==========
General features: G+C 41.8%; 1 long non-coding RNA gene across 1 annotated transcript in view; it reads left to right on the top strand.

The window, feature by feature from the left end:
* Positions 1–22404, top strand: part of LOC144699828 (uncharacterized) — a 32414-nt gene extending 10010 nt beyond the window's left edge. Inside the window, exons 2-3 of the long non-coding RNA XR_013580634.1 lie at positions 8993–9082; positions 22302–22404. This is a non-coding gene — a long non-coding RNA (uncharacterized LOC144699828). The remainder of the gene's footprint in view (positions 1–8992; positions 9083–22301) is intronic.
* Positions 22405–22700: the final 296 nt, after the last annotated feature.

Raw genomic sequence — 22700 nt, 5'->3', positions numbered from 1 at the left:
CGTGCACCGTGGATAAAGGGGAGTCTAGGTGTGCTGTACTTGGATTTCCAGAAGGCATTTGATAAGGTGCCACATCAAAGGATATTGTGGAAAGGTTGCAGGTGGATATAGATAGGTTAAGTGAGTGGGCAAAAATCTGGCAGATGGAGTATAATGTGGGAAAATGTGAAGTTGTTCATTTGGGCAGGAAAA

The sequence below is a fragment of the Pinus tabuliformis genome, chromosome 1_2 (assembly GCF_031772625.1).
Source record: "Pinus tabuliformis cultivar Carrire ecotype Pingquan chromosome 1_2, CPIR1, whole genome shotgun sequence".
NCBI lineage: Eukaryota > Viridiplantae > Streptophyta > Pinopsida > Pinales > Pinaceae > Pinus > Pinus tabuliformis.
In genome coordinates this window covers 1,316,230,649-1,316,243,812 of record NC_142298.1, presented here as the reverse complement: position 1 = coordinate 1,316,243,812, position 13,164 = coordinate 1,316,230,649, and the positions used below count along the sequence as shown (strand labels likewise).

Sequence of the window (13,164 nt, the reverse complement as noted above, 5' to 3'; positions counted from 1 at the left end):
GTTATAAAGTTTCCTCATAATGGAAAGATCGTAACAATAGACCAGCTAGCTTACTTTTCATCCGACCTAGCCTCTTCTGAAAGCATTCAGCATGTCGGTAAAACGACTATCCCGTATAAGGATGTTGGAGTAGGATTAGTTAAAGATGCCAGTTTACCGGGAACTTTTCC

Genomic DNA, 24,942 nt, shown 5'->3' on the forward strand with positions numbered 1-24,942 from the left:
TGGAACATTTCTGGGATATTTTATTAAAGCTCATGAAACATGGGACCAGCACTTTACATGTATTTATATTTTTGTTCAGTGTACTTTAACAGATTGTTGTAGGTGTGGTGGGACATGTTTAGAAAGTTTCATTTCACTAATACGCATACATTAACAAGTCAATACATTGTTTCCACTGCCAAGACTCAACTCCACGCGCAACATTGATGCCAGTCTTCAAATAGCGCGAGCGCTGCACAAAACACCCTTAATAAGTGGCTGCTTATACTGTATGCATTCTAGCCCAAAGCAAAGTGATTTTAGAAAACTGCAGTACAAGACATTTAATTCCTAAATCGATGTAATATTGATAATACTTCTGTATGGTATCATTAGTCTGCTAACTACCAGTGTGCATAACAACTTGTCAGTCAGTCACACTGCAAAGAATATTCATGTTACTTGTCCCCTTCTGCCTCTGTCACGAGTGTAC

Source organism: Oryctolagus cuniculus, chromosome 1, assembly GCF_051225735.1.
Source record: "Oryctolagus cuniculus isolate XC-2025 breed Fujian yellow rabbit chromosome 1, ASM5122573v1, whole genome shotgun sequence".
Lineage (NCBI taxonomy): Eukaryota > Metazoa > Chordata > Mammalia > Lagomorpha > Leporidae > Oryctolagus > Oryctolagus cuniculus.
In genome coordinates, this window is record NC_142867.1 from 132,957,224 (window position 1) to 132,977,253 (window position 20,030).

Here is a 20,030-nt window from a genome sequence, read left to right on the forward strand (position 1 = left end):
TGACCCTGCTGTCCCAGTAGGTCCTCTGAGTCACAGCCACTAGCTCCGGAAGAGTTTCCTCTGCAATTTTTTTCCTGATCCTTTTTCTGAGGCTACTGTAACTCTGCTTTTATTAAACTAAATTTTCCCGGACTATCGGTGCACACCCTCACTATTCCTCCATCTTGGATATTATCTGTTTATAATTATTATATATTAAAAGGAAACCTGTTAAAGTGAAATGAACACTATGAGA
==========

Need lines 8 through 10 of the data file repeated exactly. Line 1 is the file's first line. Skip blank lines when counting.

Source record: "Pinus tabuliformis cultivar Carrire ecotype Pingquan chromosome 1_2, CPIR1, whole genome shotgun sequence".
NCBI lineage: Eukaryota > Viridiplantae > Streptophyta > Pinopsida > Pinales > Pinaceae > Pinus > Pinus tabuliformis.
In genome coordinates this window covers 1,316,230,649-1,316,243,812 of record NC_142298.1, presented here as the reverse complement: position 1 = coordinate 1,316,243,812, position 13,164 = coordinate 1,316,230,649, and the positions used below count along the sequence as shown (strand labels likewise).